In 2001, feral (also known as community) cat advocacy group Alley Cat Allies instituted National Feral Cat Day. October 16, 2013 marks the day's thirteenth anniversary.
In a news release, the organization's president and co-founder Becky Robinson stated, "There is a sea change in our how our nation’s cities are approaching cats whose homes are the outdoors. Hundreds of municipal and private shelters and animal control agencies have embraced trap/neuter/return and abandoned the cruelty of ‘catch and kill’. Communities are seeing firsthand that these innovative programs really work.” Locally, Spring Farm CARES conducts a trap/neuter/vaccinate return program once a month for local community cats, and R-CATS regularly performs this service for feral cats in the Rome area.
Robinson continued, "Since National Feral Cat Day was founded in 2000, we have seen widespread and growing evidence that communities are realizing 'catch and kill' for feral cat management is a cruel failure, and that Americans don’t support it. In fact, a 2007 Harris Interactive survey conducted for Alley Cat Allies revealed that Americans think it is more humane to allow a stray cat to live out his natural life outdoors than to be taken to a shelter and 'euthanized.' What Americans do support is Trap-Neuter-Return, the humane approach to feral cats. Stray and feral cats living outdoors are humanely trapped, then vaccinated, sterilized, and eartipped by veterinarians. Socialized cats and kittens are adopted into homes. Healthy adult cats are returned to their outdoor colony homes. Trap-Neuter-Return ends reproduction, stabilizes populations and improves cats’ lives. More than 250 local nonprofit groups have been organized across the U.S. to carry out Trap-Neuter-Return in their communities. And every year, hundreds of events are held across the county to mark National Feral Cat Day in all 50 states, and even internationally – even as far away as Australia,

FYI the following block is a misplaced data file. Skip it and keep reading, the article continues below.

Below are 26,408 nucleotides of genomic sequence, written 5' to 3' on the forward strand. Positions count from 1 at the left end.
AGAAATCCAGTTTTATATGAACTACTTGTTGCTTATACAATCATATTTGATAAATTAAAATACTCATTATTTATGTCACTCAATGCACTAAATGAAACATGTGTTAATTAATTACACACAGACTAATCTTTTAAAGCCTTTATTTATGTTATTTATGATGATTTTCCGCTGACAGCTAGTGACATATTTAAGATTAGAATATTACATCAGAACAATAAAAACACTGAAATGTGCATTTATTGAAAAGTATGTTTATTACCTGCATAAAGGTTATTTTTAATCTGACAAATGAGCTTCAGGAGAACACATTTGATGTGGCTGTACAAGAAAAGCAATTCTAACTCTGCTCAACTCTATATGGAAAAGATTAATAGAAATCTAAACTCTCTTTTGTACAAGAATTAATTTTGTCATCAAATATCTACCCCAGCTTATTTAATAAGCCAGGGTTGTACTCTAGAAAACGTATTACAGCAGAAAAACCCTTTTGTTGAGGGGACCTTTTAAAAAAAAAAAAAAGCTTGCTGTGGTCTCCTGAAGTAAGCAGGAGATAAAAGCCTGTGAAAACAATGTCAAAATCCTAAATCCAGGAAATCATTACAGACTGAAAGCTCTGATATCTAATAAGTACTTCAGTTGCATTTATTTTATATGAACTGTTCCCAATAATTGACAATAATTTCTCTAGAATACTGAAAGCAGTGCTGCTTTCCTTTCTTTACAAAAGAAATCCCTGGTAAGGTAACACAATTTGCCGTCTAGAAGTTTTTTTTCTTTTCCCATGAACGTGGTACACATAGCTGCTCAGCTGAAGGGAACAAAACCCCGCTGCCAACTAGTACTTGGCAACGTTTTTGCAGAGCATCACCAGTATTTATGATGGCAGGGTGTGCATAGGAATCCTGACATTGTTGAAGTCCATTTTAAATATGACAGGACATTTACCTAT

The most promising development we have seen in the last decade is that more than 330 local governments—at all levels, from municipality to county to state—have officially endorsed or embraced Trap-Neuter-Return. Major cities such as Washington, D.C., Chicago, Baltimore and New Orleans have all implemented successful TNR programs." Interested parties can read more about these and other TNR programs in Alley Cat Allies' Law & Policy Brief. The group points out a statistic on page 11, which shows that TNR has grown ten-fold within the last decade; that data does not include the many communities that support TNR but have not officially passed an ordinance.
This year, Alley Cat Allies will mark the day by releasing “Architects of Change for Cats,” a blueprint for animal pounds, shelters and animal control agencies for implementing changes to end the practice of catching and killing community cats. The guide includes several examples of communities that have changed their practices and have since seen reduced animal shelter intake numbers, stabilized outdoor cat populations, widespread community support and other powerful metrics of success. One example of an animal rescue that has helped influence practices historically applied to community cats is Safe House Animal Rescue League, based in Illinois.
Want to help locally? There are several ways to help humanely manage the area's community cats.